Providence Wintertime Farmers Market


If you haven’t yet been to the Providence Wintertime Farmers Market, you’ve been missing a fantastic event. Not to worry, though, it continues every Saturday from 11am until 2pm at the Hope Artiste Village in Pawtucket from now through April 25, but you should make a habit of shopping there. Don’t wait until it’s too late, you’ll regret it. It’s an impressive market, and one for which the farmers and food artisans, and Farm Fresh Rhode Island deserve a lot of credit for keeping the local food system flourishing throughout the winter.

There is a fantastic selection of locally produced foods at the market, and the market itself is abuzz with activity and an upbeat vibe. Last Saturday, the market was jam-packed with shoppers and vendors alike. A line had formed at the Naragansett Creamery stand, shoppers eagerly awaiting their turn to select locally-crafted cheeses like Atwell’s Gold, Renaissance Ricotta, and Queso Blanco, among others.

Grass-fed pork and beef is available from a few farms, as are eggs and whole pastured chickens. If you’re looking for obscure cuts of meat, the market is a great resource. I picked up some leaf lard and guanciale from Pat’s Pastured, and plan to buy pig’s trotters and beef tongue in the coming weeks. Of course, the farmers do have all of your “normal” cuts of meat, so by no means do you have to be planning to experiment with eating “everything but the squeal,” as farmer Pat McNiff put it to me as he handed me my package of lard.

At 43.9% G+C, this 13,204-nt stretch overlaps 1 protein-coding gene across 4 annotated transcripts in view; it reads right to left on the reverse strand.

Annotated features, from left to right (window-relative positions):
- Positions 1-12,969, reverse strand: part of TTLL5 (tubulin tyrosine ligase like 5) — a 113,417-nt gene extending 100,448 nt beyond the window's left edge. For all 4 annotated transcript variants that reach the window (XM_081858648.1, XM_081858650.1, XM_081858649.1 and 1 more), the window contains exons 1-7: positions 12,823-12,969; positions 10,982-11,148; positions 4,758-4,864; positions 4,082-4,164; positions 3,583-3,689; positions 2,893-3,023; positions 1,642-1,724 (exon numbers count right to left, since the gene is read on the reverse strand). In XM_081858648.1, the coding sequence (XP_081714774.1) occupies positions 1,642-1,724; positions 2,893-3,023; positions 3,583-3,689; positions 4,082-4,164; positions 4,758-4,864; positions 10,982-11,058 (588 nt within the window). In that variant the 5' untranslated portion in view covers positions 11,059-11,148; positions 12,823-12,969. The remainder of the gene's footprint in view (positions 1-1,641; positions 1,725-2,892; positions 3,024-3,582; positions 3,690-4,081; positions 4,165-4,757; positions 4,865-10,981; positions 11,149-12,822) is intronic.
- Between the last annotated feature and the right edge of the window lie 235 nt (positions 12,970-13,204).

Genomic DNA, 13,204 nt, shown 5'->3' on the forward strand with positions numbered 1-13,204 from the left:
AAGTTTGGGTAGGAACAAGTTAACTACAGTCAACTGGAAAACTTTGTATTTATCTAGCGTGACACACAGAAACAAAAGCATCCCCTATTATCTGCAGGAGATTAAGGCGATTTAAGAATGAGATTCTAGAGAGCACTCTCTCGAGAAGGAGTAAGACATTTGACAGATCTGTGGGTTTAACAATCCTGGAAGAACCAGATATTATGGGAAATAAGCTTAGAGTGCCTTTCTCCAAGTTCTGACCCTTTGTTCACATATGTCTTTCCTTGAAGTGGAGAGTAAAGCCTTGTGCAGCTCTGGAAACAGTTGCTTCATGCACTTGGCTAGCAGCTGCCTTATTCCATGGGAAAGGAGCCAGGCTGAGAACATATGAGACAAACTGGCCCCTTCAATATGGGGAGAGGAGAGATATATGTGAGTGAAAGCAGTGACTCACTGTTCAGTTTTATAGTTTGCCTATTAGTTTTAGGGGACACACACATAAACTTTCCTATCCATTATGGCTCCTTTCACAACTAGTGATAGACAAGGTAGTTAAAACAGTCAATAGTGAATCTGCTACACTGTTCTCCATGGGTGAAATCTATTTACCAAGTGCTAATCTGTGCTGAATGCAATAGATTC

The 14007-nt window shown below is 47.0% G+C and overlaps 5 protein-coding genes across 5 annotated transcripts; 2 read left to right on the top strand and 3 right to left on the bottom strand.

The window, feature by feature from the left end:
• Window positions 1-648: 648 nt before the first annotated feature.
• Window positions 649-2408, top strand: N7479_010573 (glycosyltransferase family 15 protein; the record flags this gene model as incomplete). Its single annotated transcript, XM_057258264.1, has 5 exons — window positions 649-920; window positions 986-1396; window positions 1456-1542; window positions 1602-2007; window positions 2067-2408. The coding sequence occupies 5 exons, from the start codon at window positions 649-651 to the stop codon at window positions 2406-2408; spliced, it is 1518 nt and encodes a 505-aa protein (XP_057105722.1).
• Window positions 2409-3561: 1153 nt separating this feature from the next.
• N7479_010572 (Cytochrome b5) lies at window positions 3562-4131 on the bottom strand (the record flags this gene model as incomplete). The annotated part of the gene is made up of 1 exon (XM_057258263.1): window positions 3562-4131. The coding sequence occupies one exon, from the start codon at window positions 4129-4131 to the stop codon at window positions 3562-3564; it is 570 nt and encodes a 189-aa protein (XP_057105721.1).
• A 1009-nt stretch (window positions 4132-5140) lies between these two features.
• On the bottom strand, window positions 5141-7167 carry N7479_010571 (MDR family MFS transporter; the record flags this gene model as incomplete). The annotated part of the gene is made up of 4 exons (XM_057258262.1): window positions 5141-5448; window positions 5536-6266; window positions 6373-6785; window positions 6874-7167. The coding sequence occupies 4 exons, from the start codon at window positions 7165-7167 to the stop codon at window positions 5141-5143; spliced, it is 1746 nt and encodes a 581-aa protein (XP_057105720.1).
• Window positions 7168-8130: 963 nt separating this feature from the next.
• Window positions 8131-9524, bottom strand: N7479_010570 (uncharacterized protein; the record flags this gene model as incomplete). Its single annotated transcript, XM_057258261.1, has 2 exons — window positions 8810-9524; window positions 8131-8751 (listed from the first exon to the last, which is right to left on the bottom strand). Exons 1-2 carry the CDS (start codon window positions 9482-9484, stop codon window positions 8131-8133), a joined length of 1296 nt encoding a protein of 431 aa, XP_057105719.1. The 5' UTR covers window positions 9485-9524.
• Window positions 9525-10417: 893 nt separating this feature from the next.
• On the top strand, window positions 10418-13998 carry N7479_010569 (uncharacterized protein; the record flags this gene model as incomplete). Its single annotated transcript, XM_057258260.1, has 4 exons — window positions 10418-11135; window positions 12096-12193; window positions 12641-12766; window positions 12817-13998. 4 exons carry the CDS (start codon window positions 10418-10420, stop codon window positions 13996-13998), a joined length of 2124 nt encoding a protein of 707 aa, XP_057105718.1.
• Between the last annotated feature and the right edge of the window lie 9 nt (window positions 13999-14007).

There is plenty of locally grown produce available, including apples, apple cider, greens, squashes, and root vegetables, and this was clearly well-appreciated, as the produce stands had many customers lined up with goods in-hand.

This being the Ocean State, there is also shellfish and lobster on offer from Matunuck Oyster Farm. I’m thinking any time is a good time for oysters – especially oysters from the waters off of our state – but maybe you want to make a plan for oysters on Valentine’s Day? Or for a birthday celebration? Or simply to break up the monotony the winter brings? Your choice. Any reason is a good one.

There are plenty of gift-type items at the market, including soaps and infused oils, as well as homemade dog treats at Jack’s Snacks, of which my dog was the happy recipient. She seemed to like the Squirrel Nut treat quite a bit, in fact.

And there are treats for humans as well – chocolates, pies, chutneys, jams, and freshly baked breads. Not to mention the treat that is the space itself. The mill building is beautifully restored and has floor to ceiling windows on the interior walls, so along with the meat, produce, cheese, bread, dog treats, and shellfish, there are permanent shops as well, including a book store and children’s store, among others. You’ll be amazed. And you’ll go back again and again, for the great local food as well as the ambiance.

Take it Slow, and get yourself down to the market!

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